Quantitative Methods in Public Health
Instructor: Leroy Cooper, Assistant Professor, Department of Biology and Program in Science, Technology, and Society, Vassar College
Course Description: The major focus of public health is to prevent disease and promote health. Utilizing a wide range of subjects, public health is inherently multidisciplinary. This course will incorporate aspects of epidemiology, biostatistics, and biology (i.e., natural history of disease) through lectures, discussion, and laboratory sessions. This course focuses on the principles of quantitative approaches to clinical and public health problems. Study design and validity of public health research, quantitative measures of frequency and association, and methods of data analysis are discussed and applied in the biostatistical laboratory. Critical interpretation of quantitative evidence and public health literature is emphasized throughout the course. Discussion of case studies and primary literature will incorporate aspects of health services, ethics, and policy while also providing students with rigorous experience in quantitative reasoning and evidence-based decision making.
Introduction to Racial Literacy in Contemporary American Literature
Instructor: Jordan Bell, English Instructor, Dutchess Community College
Course Description: This course examines the relationships through which racial knowledge is constructed and communicated in contemporary American literature and historical texts. It approaches racial literacy, and its development, as constructed through sets of relationships between different racial and ethnic groups mediated by culture, history, social media, and assumptions about knowledge (and what is worthy of being deemed as knowledge) and ignorance. Students will study the textual history of racial literacy to segue into how racial literacy and illiteracy manifest in contemporary texts, such as Colson Whitehead’s, The Intuitionist. Moreover, students will be introduced to critical discourse analysis and de-centering Whiteness. Students’ ethnographic experiences (real-world experiences) will be included and studied to help frame contemporary issues with racial literacy in contemporary American literature.
Heroism and Individuality in Greek Mythology: The Trojan War in Homer’s Iliad and Euripides
Instructor: Barbara Olsen, Associate Professor of Greek and Roman Studies, Vassar College
Course Description: Throughout their myths, the Ancient Greeks grappled with questions about their own humanity. By presenting stories of heroic men and women engaged in epic deeds, the Greeks explored questions of identity, heroism, and, in their accounts of the Trojan War cycle especially, the impact of war and struggle on human beings. The Trojan War served as the concluding event in Greek mythology, and the actions and fates of many of its main heroes (Achilles, Agamemnon, Odysseus, Paris, Hector, and Helen) influenced not only the Greek world of 2500 years ago but many of the ways we think about heroism, individuality, glory, family, and ethics even today. Homer’s great epic poem, the Iliad, presents its central hero struggling with the choice to pursue immortal glory or the ordinary pleasures of a peaceful but obscure life outside of the world of fame. After reading several books of the Iliad, produced hundreds of years before the foundation of democracy in Ancient Greece, the class concludes with the reading The Trojan Women, a tragedy by the Athenian Euripides, generally considered the most radical of the three great playwrights of the era of the Athenian democracy. In this play, Euripides further complicates narratives of ancient and present glory, challenging the Athenians to think about the ways war – real or mythological – impacts both warriors and civilians. Throughout the class, we will join Homer and Euripides in asking: What does it mean to be human – and what does it mean to live of life of meaning and satisfaction?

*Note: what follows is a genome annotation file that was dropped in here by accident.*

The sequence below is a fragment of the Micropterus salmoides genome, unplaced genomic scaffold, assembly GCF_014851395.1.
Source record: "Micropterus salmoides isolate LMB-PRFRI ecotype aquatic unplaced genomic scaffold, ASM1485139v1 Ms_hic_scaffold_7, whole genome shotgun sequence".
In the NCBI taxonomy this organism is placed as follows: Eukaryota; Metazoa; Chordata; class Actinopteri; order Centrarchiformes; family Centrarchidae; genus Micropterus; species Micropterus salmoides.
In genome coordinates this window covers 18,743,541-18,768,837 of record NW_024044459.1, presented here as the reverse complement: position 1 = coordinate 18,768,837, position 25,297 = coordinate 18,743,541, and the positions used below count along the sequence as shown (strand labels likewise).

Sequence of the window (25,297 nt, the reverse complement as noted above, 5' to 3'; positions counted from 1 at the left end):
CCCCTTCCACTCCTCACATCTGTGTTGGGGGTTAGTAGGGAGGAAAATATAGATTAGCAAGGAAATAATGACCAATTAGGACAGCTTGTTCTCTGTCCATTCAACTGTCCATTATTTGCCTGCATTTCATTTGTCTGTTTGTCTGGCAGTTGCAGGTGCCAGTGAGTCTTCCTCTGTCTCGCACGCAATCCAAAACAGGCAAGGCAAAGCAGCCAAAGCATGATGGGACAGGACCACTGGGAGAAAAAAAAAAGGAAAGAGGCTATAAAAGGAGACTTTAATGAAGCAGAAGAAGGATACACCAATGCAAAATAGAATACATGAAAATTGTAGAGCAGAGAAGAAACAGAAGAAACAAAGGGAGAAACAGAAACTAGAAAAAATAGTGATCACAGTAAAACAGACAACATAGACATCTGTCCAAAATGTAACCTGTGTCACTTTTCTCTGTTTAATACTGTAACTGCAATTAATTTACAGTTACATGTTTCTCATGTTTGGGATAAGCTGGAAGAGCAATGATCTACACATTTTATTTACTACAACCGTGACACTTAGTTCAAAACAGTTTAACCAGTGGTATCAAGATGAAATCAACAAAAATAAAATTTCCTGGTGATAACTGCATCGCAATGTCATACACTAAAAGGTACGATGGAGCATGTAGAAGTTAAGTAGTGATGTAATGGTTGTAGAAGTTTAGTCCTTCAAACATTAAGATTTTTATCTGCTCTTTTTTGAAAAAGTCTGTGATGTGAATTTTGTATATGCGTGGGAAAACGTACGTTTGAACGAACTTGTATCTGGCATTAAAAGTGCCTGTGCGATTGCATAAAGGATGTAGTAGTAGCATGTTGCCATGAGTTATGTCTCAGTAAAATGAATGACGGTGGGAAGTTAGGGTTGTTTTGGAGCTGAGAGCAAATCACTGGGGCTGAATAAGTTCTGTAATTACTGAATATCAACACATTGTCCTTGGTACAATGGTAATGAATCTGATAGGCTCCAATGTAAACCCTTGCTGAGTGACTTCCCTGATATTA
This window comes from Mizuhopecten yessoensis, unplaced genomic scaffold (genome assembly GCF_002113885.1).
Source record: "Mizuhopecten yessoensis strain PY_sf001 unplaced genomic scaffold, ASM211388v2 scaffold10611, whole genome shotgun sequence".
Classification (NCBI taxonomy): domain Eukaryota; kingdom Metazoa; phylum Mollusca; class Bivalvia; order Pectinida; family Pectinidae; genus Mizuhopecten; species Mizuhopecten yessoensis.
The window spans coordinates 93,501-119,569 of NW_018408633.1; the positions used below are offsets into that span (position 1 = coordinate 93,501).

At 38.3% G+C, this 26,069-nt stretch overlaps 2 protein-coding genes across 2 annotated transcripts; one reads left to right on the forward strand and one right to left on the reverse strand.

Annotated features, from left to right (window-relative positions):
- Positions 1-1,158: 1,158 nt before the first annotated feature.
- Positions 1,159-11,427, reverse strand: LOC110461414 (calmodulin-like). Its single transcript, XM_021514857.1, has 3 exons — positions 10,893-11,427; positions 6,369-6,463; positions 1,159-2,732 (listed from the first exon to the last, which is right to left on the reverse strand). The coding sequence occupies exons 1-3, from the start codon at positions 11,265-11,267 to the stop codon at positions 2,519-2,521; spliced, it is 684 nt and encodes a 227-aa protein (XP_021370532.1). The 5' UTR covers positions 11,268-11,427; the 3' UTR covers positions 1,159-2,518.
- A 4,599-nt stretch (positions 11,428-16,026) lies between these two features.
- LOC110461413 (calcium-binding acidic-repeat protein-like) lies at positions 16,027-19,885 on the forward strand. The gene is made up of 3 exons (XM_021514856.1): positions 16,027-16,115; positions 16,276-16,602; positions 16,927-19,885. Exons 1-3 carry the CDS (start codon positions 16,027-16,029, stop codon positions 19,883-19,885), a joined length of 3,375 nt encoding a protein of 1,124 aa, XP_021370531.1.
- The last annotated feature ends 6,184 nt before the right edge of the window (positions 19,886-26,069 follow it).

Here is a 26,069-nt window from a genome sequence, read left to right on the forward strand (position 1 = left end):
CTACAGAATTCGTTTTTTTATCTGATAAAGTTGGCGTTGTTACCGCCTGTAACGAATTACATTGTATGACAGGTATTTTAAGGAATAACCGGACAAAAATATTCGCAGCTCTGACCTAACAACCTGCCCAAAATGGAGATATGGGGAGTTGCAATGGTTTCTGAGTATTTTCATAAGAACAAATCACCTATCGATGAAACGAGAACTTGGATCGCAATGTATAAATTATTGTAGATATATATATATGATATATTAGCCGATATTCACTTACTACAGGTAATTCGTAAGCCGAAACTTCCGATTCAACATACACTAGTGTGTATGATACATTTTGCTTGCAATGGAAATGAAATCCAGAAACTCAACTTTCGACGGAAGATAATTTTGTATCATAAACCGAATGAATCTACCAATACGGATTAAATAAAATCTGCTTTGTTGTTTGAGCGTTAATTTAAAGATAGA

Reaching for a New Language: Reading and Writing Poetry
Instructor: Heather Ostman, Professor of English, Westchester Community College
Course Description: This course will introduce students to the major poetic forms, through reading, analysis, and writing creative and critical work. The purpose of this course will be to enable students to “see” as poets have seen the world through the creative lens, to think and reflect on those visions, and to create their own, in response to their own worlds—and possibly with the hope of reshaping them. While the course will focus on the major poetic forms, students will be reading for the vision of the poet, to see how the writer envisions the world and where the potential for transformation and social change may be. Therefore, in addition to reading major poetic works, students will also watch performance videos of poets who articulate a new world and reject the perceptions and at times the constraints of an outdated era. Importantly, students will be writing their own poetry, trying out the different forms, as well as writing critically about the published poetry they will be reading, and peer-reviewing each others’ poems in safe, open workshops. Finally, the course’s lessons, discussions, and workshops will engage reflective practice, so students will have daily opportunities to write and reflect on how what they are reading and writing as tools for deepening their understanding of the ways poetry enables us to “reach for new language and new ways with language . . . to give voice.”